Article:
Girls CAN fly: Afghan women set precedent for gender diversity in aviation
- Credit: Archant
“This truly was a historic moment, not only for the airline but for women in the region as a whole. It has been the honour of my life to be part of such a historical flight”
A Defining Moment in Aviation and Gender Diversity
Afghanistan and gender representation are not phrases you would ordinarily see in the same sentence, let alone describing a moment in aviation history. Given the country’s turbulent past, particularly in women’s rights, Afghan women face many barriers to entry into the job sector, much less trying to break the proverbial glass ceiling in an industry traditionally dominated by men across the globe
Though, with that being said, in February this year, things changed dramatically when Afganistan’s first all-female crew took off on their first flight on KAM Air. Invited to join the flight and this historic occasion, aviation pundit Josh Cahill was so moved by the moment and its impact on women in the industry, that he will be launching a documentary on the 90-minute flight aboard the 23-year-old Boeing 737-500 (Reg: YA-KMN). The flight, which took off from Hamid Karzai International Airport in Kabul at 13:00 on 24 February 2021 for its 350-nautical mile flight to Herat in the West of Afghanistan, marked a defining moment for gender diversity in both the country’s largest airline and Afghan women.
Afghan Women Prove the Country is More Than a War-Torn Nation
Speaking of the documentary and the recent flight, First Officer Mohadese Mirzaee (22) expressed her hopes that the flight encourages more young Afghan women to chase their dreams and believe in themselves.
Looking back on the flight, Cahill noted, “This truly was a historic moment, not only for the airline but for women in the region as a whole. It has been the honour of my life to be part of such a historical flight; it sends a strong message to the world that Afghanistan is more than just a war-torn country, given that during the Taliban occupation, women had no rights.” The current Afghan government is committed to women’s rights, although it is able to enforce the rights for only a small segment of Afghan women and only sporadically; principally for urban women whose male relatives allow access to education and jobs.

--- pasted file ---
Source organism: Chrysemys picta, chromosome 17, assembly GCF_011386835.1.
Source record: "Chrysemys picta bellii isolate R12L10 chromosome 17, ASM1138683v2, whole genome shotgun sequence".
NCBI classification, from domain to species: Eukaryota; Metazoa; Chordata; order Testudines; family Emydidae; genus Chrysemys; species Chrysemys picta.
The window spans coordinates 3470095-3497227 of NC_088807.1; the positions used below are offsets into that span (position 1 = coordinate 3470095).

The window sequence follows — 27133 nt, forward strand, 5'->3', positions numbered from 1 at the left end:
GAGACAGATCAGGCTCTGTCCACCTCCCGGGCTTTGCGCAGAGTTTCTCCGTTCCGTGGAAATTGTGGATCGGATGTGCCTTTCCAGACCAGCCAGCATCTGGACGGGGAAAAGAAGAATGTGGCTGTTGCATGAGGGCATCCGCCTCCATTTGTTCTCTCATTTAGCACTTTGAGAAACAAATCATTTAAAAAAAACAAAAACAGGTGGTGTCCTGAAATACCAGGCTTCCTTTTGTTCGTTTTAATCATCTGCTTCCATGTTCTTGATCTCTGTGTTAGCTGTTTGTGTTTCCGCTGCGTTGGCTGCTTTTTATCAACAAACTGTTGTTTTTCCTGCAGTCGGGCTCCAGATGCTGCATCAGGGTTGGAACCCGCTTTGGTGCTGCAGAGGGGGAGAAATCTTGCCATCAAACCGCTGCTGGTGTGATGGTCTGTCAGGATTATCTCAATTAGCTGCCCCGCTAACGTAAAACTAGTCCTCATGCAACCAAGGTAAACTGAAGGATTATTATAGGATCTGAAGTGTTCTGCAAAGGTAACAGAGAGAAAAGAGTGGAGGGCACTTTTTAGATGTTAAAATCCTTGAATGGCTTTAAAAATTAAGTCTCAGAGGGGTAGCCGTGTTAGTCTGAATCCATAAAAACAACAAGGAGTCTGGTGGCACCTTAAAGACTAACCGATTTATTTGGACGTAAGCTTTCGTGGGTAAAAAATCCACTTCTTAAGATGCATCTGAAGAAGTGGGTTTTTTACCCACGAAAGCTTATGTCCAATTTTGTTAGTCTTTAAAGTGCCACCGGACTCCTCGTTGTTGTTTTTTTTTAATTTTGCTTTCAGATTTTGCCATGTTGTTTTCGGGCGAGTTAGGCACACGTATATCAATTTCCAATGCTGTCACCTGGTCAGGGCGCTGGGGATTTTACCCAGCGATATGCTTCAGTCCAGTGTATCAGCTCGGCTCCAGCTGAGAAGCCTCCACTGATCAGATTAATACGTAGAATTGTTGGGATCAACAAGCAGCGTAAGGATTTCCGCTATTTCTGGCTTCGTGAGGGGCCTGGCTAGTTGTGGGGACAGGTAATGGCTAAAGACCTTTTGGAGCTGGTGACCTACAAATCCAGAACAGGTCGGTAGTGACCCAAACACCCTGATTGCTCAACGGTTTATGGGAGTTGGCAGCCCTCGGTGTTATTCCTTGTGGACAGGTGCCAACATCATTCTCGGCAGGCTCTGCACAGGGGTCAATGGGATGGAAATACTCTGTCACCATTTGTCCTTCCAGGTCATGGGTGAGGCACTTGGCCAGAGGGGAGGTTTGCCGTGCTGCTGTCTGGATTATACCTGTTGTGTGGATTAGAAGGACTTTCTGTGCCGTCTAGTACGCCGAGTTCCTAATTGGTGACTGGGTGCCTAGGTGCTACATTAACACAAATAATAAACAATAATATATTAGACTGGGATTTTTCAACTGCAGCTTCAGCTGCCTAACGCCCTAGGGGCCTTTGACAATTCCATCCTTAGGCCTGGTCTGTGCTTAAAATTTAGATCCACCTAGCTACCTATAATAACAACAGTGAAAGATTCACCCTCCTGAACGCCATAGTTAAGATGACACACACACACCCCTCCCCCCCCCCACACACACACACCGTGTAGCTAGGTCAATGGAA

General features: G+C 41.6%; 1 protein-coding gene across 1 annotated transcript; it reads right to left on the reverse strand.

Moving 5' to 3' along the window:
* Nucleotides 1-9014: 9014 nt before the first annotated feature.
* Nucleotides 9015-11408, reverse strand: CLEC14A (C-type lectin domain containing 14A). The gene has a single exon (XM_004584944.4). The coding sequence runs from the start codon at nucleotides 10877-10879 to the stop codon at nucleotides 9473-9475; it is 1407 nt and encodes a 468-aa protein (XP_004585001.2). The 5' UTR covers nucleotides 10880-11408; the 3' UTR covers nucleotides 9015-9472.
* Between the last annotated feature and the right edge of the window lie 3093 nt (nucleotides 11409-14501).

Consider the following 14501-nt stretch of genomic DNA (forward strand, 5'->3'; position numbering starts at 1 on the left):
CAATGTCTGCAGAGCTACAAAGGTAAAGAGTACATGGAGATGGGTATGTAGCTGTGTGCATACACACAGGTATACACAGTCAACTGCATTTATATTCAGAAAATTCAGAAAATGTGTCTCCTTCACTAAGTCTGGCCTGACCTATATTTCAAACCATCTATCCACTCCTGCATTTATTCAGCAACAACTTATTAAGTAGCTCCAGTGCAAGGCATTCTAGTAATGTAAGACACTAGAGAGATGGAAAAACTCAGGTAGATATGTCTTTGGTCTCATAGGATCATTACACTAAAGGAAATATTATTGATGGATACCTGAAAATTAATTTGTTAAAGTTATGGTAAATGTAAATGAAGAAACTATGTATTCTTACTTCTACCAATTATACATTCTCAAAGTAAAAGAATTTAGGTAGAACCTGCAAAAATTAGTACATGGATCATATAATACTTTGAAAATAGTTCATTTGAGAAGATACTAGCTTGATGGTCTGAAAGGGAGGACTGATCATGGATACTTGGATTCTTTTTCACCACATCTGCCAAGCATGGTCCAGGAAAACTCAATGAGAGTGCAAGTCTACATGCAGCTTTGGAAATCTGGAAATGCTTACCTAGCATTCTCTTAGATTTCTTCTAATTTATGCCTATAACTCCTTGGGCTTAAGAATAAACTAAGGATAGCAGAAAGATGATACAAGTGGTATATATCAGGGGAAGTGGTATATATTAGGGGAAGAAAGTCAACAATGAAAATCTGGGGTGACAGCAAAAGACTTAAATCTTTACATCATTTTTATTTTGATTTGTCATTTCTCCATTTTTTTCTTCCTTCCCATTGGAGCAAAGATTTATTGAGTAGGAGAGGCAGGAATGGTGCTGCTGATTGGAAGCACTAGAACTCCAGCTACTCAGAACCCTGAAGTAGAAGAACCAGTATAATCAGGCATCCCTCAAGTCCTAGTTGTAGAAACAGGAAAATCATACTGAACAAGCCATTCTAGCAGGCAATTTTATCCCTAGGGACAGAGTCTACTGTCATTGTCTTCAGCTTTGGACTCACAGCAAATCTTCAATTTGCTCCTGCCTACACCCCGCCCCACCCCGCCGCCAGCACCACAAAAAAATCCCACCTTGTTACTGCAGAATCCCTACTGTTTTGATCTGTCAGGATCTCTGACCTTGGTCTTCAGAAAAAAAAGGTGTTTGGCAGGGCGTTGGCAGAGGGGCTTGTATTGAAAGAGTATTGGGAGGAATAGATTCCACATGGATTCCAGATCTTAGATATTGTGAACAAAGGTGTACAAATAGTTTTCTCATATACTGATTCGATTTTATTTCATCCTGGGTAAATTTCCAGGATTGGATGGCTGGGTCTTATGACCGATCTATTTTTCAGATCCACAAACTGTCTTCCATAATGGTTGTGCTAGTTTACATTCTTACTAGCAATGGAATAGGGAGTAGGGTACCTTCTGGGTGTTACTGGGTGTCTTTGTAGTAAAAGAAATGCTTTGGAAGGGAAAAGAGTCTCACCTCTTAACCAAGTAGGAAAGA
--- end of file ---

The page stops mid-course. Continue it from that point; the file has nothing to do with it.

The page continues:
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Although there has been a steady growth in the number of female pilots in the last few decades, the percentage of female pilots globally remains incredibly low. Recent statistics released in 2020 paint a grim picture of an industry where women make up only 1.5% of airline captains and 5.1% of all pilots are women.
“In the years that I have been working in this industry, it is clear that the barriers that limit the growth of female pilots are so deeply entrenched that I believe it will take a concerted effort of both aviation companies and the greater airline and education community as a whole to inspire women to soar in this field,” Cahill urged. “The launch of this documentary is the first of many I hope to showcase, in
hopes that young girls are encouraged to pursue a career in aviation when they grow up. This is why I have launched it on my YouTube channel so that as many young women across the world can have access to this story of hope and encouragement.”